Set personal boundaries for yourself. Decide what you will and won’t do and clearly define what is acceptable to you. Stick to this no matter what. A blackmailer will try to confuse you and throw in all sorts of issues to distract you and make you doubt yourself. Often they are complete hypocrites who do all the things they say you are doing or not doing. Double standards are something emotional blackmailers live by.

Manipulators will often try force someone into making a quick decision. Never feel pressured and take your time if you are unsure. Trust your instincts.

Learn to say no and stick to personal boundaries. These are the most important strategies to deal with emotional blackmail. Learn to cultivate emotional distance from what the person is threatening you with. If you fear you will lose the relationship and keep giving in to them, they will keep manipulating you. You have to be willing to lose the relationship and stand up for yourself for something to shift and for you to regain power in the relationship. It is only once you take a stand and refuse to give in to the emotional blackmail that a positive shift can take place.

Mandy X

 

4 Tips for raising happy, emotionally healthy children

 

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4 Tips for raising happy, emotionally healthy children

It can be tough raising happy, emotionally healthy children in a world that is so full of emotionally unhealthy people. Children spend at least twelve years in an educational system that is sadly, ill-prepared for teaching our children how to manage their emotions effectively and how to deal with stress. In a world so sorely lacking in good advice and positive role models for children, the onus falls on parents more than ever to equip their children with effective mental skills and strategies to encourage resilience and staying power when the going gets tough.

Here are a few tips on how to better equip your children to navigate through their emotional world and cultivate mental and emotional strength.

Encourage emotional expression

Helping children to identify their emotions without judging the emotion as good or bad is a healthy way to teach children to own their feelings and be self aware. Emotion is a normal part of life and allowing children to express them helps children to accept and deal with their emotions rather than suppressing them. When children are taught to suppress emotions (eg. boys don’t cry, be a big girl now…) this suppression can lead to anxiety, depression and possible panic attacks. A panic attack occurs when a child denies their emotions – the emotion gets pushed down and the body is forced to ‘push it out’ on a physical level – that energy has to be released some how. Identify and label emotions.

Exhibit pro-social modelling

Be a positive role model and let your children see how you deal with your emotions. Children learn by observation and they will watch how you deal with your own anger, frustration and sadness. Some parents try to hide their emotions from their children but this is a bad idea as you are depriving your children of the chance to see what you do with your emotions. Let them see you sad or angry and show them how to deal with these emotions appropriately. Talk it over with someone, get some fresh air or exercise – whatever you do, make sure your children sometimes see how you deal with your emotional landscape – this is very valuable learning for them.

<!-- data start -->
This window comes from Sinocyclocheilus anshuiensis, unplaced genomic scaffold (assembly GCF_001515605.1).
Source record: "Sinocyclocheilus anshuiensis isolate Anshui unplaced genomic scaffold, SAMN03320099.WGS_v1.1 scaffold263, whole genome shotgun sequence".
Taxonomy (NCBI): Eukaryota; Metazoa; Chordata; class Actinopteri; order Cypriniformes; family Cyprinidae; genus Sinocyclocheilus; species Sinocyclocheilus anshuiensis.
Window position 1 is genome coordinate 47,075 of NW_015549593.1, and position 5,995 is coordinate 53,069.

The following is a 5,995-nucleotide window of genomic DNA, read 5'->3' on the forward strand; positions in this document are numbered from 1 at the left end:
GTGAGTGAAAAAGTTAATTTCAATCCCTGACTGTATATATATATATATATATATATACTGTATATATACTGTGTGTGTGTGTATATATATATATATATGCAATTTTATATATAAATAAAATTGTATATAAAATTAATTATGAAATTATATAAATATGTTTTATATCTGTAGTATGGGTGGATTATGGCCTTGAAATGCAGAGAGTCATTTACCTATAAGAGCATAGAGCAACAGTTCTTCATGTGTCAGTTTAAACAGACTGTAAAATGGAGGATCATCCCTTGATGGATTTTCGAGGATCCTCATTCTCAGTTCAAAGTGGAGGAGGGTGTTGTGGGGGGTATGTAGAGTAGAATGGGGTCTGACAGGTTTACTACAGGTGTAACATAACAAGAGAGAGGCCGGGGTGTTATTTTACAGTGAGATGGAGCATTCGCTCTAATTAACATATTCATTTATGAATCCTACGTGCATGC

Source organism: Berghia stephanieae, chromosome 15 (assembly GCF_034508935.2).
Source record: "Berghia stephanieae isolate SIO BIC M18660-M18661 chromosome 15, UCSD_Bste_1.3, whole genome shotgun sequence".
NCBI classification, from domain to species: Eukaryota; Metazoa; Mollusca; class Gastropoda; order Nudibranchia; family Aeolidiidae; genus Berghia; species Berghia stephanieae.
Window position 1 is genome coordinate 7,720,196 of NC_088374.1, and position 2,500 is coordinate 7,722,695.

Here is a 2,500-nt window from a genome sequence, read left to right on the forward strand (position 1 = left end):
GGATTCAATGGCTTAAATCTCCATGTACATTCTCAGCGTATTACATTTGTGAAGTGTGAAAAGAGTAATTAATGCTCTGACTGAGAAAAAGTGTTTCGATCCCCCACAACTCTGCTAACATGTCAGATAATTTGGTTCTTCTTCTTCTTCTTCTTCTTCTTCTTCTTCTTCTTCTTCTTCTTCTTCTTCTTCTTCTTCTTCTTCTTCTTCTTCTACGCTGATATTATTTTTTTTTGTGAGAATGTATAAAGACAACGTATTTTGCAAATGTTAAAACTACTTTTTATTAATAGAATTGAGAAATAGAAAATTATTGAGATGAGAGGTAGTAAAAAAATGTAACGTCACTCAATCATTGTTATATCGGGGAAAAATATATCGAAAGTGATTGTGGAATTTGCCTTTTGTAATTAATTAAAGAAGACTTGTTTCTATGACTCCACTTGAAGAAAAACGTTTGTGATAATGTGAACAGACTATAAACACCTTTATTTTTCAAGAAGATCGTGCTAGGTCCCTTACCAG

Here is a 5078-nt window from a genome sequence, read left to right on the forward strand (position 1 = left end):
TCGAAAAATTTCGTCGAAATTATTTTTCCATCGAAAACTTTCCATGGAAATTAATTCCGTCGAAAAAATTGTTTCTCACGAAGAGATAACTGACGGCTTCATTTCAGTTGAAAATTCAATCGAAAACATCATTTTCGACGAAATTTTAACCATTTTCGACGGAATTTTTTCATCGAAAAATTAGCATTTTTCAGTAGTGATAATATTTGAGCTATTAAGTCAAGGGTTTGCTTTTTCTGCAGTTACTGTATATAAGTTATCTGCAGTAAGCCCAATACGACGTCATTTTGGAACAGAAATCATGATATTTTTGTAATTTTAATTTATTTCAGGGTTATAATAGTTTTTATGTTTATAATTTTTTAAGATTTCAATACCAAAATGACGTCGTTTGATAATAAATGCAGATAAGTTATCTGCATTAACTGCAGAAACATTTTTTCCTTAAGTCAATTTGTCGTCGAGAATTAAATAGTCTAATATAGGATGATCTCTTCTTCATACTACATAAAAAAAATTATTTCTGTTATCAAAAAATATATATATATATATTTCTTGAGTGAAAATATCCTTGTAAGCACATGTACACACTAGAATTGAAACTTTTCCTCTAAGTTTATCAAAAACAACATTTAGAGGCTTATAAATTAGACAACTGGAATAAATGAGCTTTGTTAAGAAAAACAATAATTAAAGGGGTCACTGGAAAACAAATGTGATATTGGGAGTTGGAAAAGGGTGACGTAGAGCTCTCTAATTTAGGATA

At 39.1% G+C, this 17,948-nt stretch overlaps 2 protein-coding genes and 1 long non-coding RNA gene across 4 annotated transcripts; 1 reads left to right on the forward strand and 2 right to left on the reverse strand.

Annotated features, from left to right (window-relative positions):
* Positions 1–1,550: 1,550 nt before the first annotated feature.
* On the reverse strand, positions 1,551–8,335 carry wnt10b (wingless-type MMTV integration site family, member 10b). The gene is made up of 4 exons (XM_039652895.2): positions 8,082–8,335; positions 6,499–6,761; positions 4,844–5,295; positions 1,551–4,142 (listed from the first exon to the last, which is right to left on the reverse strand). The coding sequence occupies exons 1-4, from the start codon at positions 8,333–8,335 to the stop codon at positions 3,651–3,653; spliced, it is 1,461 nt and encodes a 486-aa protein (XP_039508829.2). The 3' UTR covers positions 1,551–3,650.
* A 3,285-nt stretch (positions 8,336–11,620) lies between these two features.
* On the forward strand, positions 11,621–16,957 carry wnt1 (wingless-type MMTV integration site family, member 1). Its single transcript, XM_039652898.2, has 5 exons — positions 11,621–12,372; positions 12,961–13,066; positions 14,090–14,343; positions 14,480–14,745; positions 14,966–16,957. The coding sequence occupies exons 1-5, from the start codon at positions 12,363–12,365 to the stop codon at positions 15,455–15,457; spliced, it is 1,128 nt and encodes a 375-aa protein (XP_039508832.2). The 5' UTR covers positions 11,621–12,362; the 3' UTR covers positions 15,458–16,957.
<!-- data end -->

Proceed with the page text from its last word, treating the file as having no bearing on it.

Teach psychological flexibility

It’s not so much what happens to us but rather how we perceive what happens to us that can make or break us. Bad things happen, yes and there is no way to make something bad seem good but the story we tell ourself can lessen the distress we feel. For example, if we fail at something, we could start an internal dialogue that goes something like this, “Nothing ever goes right for me. This just shows what a loser I am. What’s the point of even trying? I just fail at everything”. OR we could tell ourselves this story instead, “I failed and it sucks but that doesn’t mean I am a failure – it’s just that what I tried didn’t work.” The second self-talk dialogue will lead to a lot less stress than the first one. This is the beauty of psychological flexibility. There is ALWAYS more than one way to look at a situation. Thoughts lead to feelings and then behaviour. Ensure you teach your children to manage their thinking process and not catastrophise.

Preserve self esteem

Never tell your children that they are stupid. Always separate the behaviour from the child. What they did may not be ideal but never label the child as “bad, stupid, fat or lazy”. Love your children unconditionally. Your love for them should never depend upon achievement of any kind. Teach them that they are fundamentally valuable just as they are. Never compare them to others – each child has their own individual strengths. Learn to love your children just as they are. If you feel disappointment on any level – question whether it is your issue rather than your child’s issue. For instance, if your child doesn’t seem to have many friends, do not make an issue of it if they seem happy enough. If you imply that they should have more friends, you may inadvertently leave them feeling inadequate. Always check whether the issue is your own before addressing it with your child.

Parenting unfortunately does not come with an instruction manual and no parent gets through without making mistakes. Being informed is a great way though to try avoid some of the more common mistakes.

Mandy X